Writing for learners with special educational needs

The MaWSIG PCE in Brighton features five talks on Writing for the World. Here, Romulo Neves introduces his talk on materials writing for learners with special educational needs.

Writing for the ELT world is such a demanding task, especially if we take into account the diversity of pupils in any classroom and the numbers of ways in which pupils learn. We must make sure our materials are designed for all so that all students can actually feel motivated, engaged and part of the class. But does this really happen worldwide? Or do we focus on mainstream students and expect those who learn in different ways to adapt to the learning process?

I am aware that this is not an easy question, and it is even harder to find an answer. Yet I argue in favour of a good balance between following publishers’ guidelines and taking into account learning differences.

OK, get your last piece of writing, read this abridged checklist and … best of luck.

Media. Is my editor aware of this? It is best to use matt paper rather than glossy and to prefer a soft pastel colour as background instead of white. Avoid text in block capital letters and make sure all pictures are helpful.

Layout. Is it too dense? Avoid narrow columns and long sentences, and I prefer line spacing of 1.5.

Font. Is it friendly? There are special fonts designed to make reading easier. By applying innovative techniques, the font is made accessible for everyone by clearing the way through the digital letter landscape.

Information. Are there text, pictures, boxes and tables all stuffed on the same page? Be aware that visual stress does exist, and if too much information is put on a page, a large number of students will struggle to focus on what is really important. That can happen because they get lost in all those words that seem to rotate and jump and move on the page. In addition, remember to provide as many opportunities as you can to review previous work and offer a wide range of multisensory practice activities, too.

Instructions. Are they too long? Many students waste a lot of time reading instructions, so try to write simple instructions and explanations. For example, can you replace ‘Draw a line’ with ‘Match’? As far as explanations are concerned, prefer bullet points and numbering rather than long sentences and texts.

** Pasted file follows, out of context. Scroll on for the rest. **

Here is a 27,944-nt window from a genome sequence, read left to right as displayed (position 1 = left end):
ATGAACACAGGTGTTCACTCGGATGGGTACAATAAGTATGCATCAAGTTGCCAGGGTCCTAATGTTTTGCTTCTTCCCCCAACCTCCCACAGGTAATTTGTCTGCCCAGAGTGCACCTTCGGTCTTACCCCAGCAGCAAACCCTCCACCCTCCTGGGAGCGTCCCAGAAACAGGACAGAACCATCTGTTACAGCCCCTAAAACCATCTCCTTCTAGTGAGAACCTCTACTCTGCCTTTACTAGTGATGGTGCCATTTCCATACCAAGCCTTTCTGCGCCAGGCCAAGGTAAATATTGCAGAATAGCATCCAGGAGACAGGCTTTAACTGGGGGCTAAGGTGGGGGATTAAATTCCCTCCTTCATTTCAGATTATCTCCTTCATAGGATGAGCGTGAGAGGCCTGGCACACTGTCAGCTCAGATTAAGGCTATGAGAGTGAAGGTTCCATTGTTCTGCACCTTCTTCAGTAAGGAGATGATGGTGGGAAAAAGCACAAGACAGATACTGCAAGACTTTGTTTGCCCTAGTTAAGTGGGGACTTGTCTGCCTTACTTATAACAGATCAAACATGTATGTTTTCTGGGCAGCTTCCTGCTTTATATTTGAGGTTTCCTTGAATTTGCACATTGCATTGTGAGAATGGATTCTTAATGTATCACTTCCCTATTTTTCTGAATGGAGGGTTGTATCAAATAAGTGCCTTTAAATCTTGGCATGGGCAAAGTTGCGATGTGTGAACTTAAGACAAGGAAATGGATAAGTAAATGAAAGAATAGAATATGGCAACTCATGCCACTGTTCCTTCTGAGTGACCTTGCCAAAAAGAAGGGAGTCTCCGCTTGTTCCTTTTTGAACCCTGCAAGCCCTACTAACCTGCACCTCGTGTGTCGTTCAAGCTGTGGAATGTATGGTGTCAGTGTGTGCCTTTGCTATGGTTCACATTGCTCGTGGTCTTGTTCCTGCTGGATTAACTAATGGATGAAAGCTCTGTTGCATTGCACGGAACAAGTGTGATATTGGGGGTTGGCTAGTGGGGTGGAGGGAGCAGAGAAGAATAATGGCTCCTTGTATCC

Tasks. Consider chunking tasks in order to help students to focus and complete longer tasks one step at a time.

Italics. It’s great to highlight parts of a text, isn’t it? The truth is that italicised texts are more difficult to read, because the letters lean and have a jagged line compared to non-italic fonts. It’s always best to prefer other techniques, such as colour coding or underlining, or even bold.

Of course, many more bullet points could be added to this checklist. My aim is to raise awareness and to invite you to reflect on a topic that is discussed more and more in the ELT world.

Whether you feel the need to rewrite that chapter you have just reviewed or you just need a twist in your writing techniques, always make sure that you do your best to make learning a truly rewarding experience for everyone!

I can’t wait to see you all at the next MaWSIG PCE in Brighton!



Rom Neves is the Secretary of the newest IATEFL’s SIG about Inclusive Practices & Special Educational Needs. He has been an EFL teacher for some years now as well as a teacher of Special Educational Needs. He is the author of several text books and grammar books and he is keen on adapting mainstream course books to all learners. Rom is a dreamer and he strongly believes that he can always do more and better! Currently, he is based in Madeira Island, Portugal.

4 thoughts on “Writing for learners with special educational needs

  1. Hi Clare, thank you. In fact, it is so simple to accommodate different learners. As I mentioned, it’s just a twist in the writer’s techniques and by doing so one is writing for the world! It will be my pleasure meeting you!

  2. Excellent article, Rom. The ideas are very practical and easy to implement. I think mainly older adult learners aged from 60 to 85 and all of the ideas are relevant to materials for older learners. In fact, I’m just finishing my slides for my talk at IATEFL on maximising the language learning of older learners. I’ve got of the same ideas and I’d add the following :

    – Use sans serif fonts e.g. Verdana, Arial, Helevtica, Century Gothic
    – Use bold type
    – Minimum of 14-point for printed text (published ELT materials usually have a maximum of 12-point print which is too small for many older learners)
    – 50 to 75 characters per line
    – Good contrast between the foreground colour and the background colour

    I’m sure your talk at the PCE will be great!

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